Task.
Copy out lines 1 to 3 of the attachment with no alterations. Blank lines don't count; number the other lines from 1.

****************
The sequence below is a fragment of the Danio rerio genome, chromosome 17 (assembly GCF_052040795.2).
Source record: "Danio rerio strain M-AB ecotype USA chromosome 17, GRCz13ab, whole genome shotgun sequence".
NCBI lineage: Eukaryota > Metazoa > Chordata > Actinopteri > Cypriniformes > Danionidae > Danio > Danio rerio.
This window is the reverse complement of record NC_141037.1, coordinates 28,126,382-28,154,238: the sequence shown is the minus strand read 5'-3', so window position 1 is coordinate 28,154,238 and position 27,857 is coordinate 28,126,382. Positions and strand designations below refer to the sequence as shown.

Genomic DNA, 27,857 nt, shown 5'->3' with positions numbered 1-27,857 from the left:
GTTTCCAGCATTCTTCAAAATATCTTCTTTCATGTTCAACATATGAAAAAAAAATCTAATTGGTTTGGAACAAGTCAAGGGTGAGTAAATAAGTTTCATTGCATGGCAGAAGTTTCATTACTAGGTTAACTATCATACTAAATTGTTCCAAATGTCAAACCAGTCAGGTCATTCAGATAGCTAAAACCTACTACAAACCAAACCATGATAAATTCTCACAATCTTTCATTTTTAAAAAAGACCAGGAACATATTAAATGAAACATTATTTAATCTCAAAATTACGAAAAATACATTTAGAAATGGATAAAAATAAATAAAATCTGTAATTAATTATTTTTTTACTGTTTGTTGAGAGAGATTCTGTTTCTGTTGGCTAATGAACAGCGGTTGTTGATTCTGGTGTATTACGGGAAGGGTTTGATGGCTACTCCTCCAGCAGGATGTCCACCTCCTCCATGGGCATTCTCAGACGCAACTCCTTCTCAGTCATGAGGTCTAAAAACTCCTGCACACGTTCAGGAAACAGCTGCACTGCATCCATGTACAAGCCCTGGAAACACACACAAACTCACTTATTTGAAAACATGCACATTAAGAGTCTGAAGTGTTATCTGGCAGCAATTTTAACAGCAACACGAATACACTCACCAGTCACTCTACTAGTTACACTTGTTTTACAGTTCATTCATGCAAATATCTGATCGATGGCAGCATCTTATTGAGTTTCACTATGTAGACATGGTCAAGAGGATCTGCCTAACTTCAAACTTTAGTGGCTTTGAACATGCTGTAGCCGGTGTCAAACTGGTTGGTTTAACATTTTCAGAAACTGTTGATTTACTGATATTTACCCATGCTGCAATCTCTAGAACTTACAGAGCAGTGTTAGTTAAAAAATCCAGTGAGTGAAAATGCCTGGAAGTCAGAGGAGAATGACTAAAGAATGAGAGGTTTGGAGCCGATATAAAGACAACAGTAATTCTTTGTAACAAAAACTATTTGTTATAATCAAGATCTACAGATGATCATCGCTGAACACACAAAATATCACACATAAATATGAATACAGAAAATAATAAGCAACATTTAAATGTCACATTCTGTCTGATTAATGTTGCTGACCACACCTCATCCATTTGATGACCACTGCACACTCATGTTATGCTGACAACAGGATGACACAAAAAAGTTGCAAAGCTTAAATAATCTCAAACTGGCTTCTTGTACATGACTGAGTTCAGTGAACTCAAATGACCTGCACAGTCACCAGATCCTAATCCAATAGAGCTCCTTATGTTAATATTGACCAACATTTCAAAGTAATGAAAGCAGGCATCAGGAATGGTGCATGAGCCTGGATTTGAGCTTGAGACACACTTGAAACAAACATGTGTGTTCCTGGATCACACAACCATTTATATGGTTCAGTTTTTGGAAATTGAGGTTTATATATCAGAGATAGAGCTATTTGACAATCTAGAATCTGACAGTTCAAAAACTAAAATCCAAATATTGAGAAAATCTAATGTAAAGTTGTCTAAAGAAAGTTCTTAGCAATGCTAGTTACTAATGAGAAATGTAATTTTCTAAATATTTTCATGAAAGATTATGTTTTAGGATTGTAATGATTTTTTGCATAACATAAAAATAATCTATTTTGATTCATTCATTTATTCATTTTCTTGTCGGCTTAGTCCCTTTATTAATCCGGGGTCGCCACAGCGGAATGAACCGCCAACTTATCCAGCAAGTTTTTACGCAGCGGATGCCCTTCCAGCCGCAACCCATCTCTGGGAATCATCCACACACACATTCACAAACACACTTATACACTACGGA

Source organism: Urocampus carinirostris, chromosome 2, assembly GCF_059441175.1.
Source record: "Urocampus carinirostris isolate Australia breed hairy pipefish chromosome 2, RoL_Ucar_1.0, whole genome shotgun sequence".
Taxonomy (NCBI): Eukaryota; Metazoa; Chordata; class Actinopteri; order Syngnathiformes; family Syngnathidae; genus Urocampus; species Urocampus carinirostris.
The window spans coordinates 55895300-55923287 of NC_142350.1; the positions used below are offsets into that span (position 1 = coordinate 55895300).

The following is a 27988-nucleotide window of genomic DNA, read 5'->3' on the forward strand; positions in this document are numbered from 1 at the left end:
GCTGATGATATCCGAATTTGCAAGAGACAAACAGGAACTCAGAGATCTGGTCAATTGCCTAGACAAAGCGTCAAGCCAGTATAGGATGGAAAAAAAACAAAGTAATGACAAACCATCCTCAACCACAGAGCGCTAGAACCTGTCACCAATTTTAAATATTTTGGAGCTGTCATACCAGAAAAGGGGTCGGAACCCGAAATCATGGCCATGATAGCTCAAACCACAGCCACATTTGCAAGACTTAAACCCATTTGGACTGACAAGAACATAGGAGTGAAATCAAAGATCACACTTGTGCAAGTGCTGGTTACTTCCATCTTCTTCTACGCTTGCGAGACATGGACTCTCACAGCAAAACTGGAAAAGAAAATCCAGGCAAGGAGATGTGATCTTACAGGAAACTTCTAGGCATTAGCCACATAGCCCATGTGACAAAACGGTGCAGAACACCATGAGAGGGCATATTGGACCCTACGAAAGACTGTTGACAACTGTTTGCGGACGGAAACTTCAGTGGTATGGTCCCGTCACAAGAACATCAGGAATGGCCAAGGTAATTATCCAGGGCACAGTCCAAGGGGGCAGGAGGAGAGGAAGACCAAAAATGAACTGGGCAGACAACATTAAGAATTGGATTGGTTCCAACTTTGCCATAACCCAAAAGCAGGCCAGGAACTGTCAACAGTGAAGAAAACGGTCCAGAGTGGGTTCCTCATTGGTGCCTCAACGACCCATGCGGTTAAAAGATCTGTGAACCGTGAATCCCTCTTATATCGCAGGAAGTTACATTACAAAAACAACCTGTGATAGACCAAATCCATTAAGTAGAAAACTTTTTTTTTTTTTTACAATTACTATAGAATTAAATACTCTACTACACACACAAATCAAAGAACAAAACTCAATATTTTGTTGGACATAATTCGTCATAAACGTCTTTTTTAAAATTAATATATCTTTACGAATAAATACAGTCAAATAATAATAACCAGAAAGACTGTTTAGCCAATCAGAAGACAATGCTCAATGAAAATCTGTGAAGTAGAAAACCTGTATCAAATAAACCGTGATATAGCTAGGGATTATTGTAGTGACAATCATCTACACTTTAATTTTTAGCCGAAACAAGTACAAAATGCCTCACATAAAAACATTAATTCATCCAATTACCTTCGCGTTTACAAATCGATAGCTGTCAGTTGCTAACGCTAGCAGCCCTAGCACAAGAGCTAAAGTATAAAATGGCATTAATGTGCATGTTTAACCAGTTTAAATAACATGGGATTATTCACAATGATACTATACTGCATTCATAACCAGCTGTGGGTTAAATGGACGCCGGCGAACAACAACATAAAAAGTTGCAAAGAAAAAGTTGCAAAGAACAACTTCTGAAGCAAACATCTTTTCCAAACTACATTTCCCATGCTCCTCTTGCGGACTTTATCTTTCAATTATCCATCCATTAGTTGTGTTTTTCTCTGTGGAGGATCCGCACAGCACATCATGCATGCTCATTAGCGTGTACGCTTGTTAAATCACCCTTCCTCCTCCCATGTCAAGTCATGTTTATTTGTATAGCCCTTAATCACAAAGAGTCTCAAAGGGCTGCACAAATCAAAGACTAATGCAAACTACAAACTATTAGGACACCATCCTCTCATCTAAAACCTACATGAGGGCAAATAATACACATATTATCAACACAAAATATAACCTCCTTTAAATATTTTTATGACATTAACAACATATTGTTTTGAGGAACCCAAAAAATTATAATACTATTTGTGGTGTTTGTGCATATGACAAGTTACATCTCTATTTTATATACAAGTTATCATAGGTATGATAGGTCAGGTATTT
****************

The sequence below is a fragment of the Danio rerio genome, chromosome 17 (assembly GCF_052040795.2).
Source record: "Danio rerio strain M-AB ecotype USA chromosome 17, GRCz13ab, whole genome shotgun sequence".
NCBI lineage: Eukaryota > Metazoa > Chordata > Actinopteri > Cypriniformes > Danionidae > Danio > Danio rerio.